Wanted: Architectural historians to vet homes designed by famous architects

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Wanted: Architectural historians to vet homes designed by famous architects

Wanted: Architectural historians to vet homes designed by famous architects. The Norman Lykes House in Phoenix was the last home designed by Frank Lloyd Wright, and its sale has drawn considerable media attention. (Courtesy of Jaydec/Wikimedia)

With the housing market tightening, and homes by big–name architects commanding a 5 to 10 percent premium over comparable buildings, both homeowners and prospective buyers are turning to architectural historians to tie their houses to iconic designers.

As The Wall Street Journal notes, the practice isn’t without merit. A post-purchase debunking of a house sold on the merits of its architect can wipe out the building’s value, akin to a forged artwork.

Even “new” homes by Frank Lloyd Wright, an architect whose projects have been catalogued in extreme detail by Chicago’s Frank Lloyd Wright Building Conservancy (FLWBC), still surface regularly.

William Allin Storrer, a Wright historian, explained the appeal of marketing a home as one designed by Wright to the WSJ. “It maybe raises a building’s value by a factor of five or more. A $160,000 home would be worth $1.5 million if it was by Wright.”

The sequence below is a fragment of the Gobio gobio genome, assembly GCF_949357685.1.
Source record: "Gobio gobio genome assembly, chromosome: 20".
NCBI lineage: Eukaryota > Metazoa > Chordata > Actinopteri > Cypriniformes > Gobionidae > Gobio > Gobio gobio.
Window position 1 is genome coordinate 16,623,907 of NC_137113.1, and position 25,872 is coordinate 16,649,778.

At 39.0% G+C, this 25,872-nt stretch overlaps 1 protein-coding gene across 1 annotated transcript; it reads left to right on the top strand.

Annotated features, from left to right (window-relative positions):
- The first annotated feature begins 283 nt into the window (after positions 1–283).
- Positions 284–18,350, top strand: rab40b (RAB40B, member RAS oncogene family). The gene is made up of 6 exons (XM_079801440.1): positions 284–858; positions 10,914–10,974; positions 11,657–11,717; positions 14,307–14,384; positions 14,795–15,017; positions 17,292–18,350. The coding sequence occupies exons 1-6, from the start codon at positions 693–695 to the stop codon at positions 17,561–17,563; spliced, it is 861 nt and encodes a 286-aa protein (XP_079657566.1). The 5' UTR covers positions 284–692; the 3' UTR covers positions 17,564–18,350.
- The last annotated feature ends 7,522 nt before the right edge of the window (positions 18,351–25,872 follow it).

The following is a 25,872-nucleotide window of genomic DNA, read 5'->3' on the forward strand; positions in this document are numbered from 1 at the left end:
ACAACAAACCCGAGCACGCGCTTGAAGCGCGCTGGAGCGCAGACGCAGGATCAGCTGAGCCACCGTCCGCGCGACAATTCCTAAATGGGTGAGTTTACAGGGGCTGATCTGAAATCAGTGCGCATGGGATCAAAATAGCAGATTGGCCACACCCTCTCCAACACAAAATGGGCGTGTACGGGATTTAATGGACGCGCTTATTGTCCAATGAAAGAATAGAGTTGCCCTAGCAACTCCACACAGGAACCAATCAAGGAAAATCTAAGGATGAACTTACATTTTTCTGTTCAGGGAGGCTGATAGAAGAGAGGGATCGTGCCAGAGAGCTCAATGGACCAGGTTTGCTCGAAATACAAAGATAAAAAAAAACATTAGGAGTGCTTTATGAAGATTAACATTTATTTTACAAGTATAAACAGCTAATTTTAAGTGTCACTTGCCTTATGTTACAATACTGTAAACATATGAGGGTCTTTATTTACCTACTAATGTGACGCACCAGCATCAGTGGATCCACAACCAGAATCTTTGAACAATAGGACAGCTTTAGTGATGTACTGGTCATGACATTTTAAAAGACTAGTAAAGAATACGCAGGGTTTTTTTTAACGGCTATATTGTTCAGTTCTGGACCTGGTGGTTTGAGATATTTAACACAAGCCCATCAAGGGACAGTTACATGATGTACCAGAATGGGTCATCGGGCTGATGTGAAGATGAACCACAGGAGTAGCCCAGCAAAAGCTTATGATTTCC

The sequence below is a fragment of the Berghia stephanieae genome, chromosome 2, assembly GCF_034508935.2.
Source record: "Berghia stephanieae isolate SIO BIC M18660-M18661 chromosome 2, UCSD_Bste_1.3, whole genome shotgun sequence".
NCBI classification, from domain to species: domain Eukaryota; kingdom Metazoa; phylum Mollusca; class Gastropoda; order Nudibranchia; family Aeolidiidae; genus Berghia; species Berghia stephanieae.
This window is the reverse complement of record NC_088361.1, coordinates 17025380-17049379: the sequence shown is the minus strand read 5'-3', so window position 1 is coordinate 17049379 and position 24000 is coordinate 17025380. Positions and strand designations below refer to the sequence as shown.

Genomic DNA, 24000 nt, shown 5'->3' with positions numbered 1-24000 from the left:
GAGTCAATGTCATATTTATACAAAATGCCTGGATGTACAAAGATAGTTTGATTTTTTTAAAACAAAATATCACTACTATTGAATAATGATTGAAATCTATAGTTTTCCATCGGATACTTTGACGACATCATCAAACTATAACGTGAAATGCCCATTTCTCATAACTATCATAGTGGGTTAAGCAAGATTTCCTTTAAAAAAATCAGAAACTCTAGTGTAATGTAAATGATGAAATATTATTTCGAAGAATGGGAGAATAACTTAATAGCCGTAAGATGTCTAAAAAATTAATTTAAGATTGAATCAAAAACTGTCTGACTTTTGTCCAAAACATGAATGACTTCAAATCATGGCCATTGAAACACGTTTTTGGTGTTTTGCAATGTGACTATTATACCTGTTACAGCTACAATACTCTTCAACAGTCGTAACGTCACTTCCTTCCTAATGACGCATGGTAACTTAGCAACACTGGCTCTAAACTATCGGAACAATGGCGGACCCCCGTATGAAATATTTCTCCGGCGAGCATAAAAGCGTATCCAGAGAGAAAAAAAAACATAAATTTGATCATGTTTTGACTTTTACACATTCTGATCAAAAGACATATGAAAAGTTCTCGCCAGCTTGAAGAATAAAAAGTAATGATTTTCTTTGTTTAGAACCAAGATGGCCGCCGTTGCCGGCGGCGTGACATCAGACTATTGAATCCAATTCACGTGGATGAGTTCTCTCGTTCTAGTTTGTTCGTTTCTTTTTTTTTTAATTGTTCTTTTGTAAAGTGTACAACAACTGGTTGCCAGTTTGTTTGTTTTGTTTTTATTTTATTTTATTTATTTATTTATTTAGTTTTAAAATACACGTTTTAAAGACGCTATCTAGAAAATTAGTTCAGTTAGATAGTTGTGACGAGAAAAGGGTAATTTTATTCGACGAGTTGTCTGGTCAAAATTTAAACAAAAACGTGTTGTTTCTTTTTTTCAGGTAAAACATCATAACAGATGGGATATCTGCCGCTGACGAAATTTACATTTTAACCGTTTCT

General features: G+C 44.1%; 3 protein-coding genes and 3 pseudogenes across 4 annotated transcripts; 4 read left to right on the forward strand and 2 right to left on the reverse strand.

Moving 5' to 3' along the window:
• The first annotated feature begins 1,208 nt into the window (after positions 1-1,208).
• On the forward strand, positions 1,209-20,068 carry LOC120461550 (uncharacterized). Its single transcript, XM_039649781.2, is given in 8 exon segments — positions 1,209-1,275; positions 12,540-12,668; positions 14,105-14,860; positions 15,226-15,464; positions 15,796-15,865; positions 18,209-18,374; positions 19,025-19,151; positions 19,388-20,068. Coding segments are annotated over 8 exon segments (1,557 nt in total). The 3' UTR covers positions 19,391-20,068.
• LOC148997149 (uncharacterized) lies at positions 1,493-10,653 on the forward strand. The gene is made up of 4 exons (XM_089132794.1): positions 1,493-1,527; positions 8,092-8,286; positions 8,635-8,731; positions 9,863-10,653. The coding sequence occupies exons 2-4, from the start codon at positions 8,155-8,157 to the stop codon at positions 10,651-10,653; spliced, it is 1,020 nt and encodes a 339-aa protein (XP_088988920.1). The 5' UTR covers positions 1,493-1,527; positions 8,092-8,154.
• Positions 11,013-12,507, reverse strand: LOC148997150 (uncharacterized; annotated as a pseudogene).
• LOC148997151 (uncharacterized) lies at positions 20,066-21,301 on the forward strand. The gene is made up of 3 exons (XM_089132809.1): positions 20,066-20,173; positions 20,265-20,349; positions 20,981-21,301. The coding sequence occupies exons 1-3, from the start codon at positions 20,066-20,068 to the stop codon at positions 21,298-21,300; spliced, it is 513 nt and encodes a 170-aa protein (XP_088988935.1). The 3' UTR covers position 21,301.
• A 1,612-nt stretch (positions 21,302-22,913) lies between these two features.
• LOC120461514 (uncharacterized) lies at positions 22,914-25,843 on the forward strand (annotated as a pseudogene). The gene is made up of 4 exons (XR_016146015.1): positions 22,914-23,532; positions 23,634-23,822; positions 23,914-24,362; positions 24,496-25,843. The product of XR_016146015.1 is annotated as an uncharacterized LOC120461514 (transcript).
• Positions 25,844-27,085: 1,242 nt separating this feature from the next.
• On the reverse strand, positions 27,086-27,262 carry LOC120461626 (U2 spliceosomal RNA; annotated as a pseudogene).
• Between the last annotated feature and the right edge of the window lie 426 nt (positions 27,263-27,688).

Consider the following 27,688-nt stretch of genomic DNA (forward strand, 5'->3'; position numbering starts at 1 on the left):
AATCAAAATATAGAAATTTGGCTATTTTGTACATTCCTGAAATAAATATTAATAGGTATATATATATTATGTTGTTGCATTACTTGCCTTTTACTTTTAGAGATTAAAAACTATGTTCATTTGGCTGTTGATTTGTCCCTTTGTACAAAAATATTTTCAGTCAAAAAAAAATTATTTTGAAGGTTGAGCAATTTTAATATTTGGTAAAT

The FLWBC and other preservation groups have tried to thoroughly vet the claims that come their way, as the sale of a Wright-designed home often makes the news. The circular Normal Lykes House in Phoenix, Arizona, was designed by Wright in 1959 shortly before his death, and has been written about extensively in the last few weeks after it was put up for sale.

Los Angeles County in particular is rife with single-family homes that have dubious architectural pedigrees. Paul Revere Williams, a Los Angeles native and the first African American to gain admittance to the American Institute of Architects, and Julia Morgan, the first woman architect licensed in California, built homes throughout the state, but their work has not been extensively catalogued. As homeowners reach out to the historians and non-profit groups to verify their claims, any newly discovered buildings would help flesh out the canon of these architects’ work. If those claims aren’t possible to prove, then as the The Wall Street Journal Reports, brokers will often list the home as “in the style of” one of these architects.

Putting in extra effort to determine a home’s architectural authenticity is especially necessary to help protect consumers, as brokers and sellers attempt to make use of the added value that these labels can bring. For instance, it’s unlikely that Paul Rudolph, who was known for his brutalist projects, would have designed a sprawling estate with teal terraced roofs and a helipad.